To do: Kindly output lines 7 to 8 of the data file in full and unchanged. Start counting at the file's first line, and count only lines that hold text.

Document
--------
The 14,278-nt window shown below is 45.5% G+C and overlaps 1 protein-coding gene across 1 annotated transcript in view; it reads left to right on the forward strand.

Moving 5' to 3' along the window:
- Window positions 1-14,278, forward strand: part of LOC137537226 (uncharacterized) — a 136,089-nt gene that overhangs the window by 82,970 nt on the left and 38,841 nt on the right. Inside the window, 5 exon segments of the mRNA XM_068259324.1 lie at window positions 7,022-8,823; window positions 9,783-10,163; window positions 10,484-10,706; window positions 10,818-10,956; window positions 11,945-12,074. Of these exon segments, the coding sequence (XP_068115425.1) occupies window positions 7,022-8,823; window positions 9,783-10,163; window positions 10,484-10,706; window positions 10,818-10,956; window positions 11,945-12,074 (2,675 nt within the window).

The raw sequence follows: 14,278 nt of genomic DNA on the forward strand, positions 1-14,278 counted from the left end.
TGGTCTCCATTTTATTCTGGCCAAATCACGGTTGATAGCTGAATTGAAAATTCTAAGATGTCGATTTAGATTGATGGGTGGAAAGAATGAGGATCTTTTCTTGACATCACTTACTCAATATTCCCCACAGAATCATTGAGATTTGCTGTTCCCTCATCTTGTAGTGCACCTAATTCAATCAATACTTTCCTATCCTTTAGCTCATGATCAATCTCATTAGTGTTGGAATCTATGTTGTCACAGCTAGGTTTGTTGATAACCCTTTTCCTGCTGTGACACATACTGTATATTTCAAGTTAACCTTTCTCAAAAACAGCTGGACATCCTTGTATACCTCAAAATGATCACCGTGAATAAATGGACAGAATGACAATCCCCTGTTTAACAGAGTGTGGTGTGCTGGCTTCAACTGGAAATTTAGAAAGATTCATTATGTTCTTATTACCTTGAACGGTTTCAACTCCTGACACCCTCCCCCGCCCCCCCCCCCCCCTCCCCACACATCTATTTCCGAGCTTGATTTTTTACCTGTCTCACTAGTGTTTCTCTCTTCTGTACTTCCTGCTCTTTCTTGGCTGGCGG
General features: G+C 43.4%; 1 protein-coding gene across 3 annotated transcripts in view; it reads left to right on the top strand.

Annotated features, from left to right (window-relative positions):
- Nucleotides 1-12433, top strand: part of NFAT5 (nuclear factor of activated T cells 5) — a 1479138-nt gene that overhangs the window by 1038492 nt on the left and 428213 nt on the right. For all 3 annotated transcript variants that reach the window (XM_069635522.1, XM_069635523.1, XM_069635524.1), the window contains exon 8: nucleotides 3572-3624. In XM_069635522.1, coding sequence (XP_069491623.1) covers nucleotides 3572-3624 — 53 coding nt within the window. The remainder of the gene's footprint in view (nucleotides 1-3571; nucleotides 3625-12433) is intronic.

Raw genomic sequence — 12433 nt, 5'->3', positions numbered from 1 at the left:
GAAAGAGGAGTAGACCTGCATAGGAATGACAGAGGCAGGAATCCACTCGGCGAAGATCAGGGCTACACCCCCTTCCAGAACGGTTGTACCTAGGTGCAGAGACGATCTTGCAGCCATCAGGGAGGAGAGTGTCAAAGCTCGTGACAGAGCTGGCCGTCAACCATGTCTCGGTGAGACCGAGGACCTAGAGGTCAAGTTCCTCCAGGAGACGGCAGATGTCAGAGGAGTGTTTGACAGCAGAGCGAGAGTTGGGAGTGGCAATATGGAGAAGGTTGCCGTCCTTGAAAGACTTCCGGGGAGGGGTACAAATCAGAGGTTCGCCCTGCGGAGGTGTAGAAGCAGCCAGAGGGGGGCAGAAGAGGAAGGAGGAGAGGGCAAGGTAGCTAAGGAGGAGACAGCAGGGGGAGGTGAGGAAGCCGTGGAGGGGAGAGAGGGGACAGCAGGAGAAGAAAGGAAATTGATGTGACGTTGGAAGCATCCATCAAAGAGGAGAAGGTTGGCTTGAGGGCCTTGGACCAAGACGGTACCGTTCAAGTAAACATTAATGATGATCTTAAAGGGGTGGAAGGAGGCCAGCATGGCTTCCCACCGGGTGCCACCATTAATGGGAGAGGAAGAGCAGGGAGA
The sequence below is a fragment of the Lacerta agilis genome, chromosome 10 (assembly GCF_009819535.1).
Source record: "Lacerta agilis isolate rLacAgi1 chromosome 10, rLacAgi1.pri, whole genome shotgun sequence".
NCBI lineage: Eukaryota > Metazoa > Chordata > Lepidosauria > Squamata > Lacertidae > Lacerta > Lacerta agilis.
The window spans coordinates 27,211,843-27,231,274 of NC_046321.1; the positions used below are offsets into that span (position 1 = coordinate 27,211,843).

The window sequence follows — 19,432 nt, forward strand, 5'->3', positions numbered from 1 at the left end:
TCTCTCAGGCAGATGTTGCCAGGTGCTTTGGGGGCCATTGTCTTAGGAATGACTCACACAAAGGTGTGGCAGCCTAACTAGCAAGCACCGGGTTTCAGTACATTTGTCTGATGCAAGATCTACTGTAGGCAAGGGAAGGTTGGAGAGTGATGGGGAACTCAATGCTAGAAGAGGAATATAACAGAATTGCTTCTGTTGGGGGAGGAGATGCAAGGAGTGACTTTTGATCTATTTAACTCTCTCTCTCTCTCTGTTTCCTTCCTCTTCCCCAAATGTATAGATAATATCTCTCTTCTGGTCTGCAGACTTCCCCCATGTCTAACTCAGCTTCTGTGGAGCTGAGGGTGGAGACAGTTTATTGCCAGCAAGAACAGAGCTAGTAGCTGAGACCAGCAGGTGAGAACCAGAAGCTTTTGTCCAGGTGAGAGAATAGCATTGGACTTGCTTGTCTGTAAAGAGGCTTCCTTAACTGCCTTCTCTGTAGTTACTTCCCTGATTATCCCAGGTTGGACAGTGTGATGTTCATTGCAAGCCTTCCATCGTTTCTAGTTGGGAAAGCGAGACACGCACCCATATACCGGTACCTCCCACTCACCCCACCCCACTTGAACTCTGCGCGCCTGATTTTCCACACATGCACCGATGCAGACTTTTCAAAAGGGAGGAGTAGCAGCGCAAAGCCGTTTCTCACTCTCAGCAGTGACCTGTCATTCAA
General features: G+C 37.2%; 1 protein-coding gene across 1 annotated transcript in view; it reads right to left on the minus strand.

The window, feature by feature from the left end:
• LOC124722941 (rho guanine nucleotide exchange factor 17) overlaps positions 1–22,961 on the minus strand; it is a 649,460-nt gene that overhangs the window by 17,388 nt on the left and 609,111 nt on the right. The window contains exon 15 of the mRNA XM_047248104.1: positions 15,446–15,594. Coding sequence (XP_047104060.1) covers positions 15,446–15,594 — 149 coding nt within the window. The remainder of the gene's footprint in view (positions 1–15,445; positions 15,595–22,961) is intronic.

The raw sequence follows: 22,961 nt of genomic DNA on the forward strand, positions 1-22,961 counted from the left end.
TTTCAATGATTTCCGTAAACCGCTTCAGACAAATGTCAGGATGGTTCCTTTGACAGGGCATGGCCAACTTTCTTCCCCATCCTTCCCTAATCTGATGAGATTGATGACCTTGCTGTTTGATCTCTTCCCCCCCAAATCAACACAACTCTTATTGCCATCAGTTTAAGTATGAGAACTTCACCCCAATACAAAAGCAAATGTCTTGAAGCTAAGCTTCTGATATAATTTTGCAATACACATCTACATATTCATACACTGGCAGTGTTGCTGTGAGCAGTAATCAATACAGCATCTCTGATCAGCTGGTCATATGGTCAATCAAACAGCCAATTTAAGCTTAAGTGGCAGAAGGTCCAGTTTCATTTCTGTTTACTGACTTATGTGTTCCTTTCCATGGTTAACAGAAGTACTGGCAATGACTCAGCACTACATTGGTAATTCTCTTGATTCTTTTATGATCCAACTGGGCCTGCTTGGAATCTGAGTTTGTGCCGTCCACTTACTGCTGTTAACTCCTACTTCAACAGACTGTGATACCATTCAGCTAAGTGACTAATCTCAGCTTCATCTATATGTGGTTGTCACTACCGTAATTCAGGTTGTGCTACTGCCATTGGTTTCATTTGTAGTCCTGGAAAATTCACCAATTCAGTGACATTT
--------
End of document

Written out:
Annotated features, from left to right (window-relative positions):
- Nucleotides 1-12433, top strand: part of NFAT5 (nuclear factor of activated T cells 5) — a 1479138-nt gene that overhangs the window by 1038492 nt on the left and 428213 nt on the right. For all 3 annotated transcript variants that reach the window (XM_069635522.1, XM_069635523.1, XM_069635524.1), the window contains exon 8: nucleotides 3572-3624. In XM_069635522.1, coding sequence (XP_069491623.1) covers nucleotides 3572-3624 — 53 coding nt within the window. The remainder of the gene's footprint in view (nucleotides 1-3571; nucleotides 3625-12433) is intronic.